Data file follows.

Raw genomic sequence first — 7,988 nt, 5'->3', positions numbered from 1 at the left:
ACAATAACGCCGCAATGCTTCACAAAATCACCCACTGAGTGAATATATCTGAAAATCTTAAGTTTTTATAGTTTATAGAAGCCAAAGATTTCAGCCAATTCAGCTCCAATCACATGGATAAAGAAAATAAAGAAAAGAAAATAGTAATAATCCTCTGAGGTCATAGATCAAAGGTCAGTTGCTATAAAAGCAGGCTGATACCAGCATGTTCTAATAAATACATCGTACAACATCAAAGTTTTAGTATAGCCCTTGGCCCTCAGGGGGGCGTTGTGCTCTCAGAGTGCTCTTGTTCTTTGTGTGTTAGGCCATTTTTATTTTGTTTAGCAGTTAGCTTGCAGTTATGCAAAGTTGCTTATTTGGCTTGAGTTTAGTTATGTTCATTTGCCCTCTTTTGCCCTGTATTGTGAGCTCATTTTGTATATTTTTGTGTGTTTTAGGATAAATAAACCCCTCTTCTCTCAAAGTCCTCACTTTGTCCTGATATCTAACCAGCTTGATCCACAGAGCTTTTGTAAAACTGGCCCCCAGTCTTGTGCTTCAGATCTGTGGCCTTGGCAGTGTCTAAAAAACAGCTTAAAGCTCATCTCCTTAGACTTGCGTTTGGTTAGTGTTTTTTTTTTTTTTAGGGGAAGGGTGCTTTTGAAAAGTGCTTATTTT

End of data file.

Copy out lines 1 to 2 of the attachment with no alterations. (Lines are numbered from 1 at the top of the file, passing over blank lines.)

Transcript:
Raw genomic sequence first — 7,988 nt, 5'->3', positions numbered from 1 at the left:
ACAATAACGCCGCAATGCTTCACAAAATCACCCACTGAGTGAATATATCTGAAAATCTTAAGTTTTTATAGTTTATAGAAGCCAAAGATTTCAGCCAATTCAGCTCCAATCACATGGATAAAGAAAATAAAGAAAAGAAAATAGTAATAATCCTCTGAGGTCATAGATCAAAGGTCAGTTGCTATAAAAGCAGGCTGATACCAGCATGTTCTAATAAATACATCGTACAACATCAAAGTTTTAGTATAGCCCTTGGCCCTCAGGGGGGCGTTGTGCTCTCAGAGTGCTCTTGTTCTTTGTGTGTTAGGCCATTTTTATTTTGTTTAGCAGTTAGCTTGCAGTTATGCAAAGTTGCTTATTTGGCTTGAGTTTAGTTATGTTCATTTGCCCTCTTTTGCCCTGTATTGTGAGCTCATTTTGTATATTTTTGTGTGTTTTAGGATAAATAAACCCCTCTTCTCTCAAAGTCCTCACTTTGTCCTGATATCTAACCAGCTTGATCCACAGAGCTTTTGTAAAACTGGCCCCCAGTCTTGTGCTTCAGATCTGTGGCCTTGGCAGTGTCTAAAAAACAGCTTAAAGCTCATCTCCTTAGACTTGCGTTTGGTTAGTGTTTTTTTTTTTTTTAGGGGAAGGGTGCTTTTGAAAAGTGCTTATTTT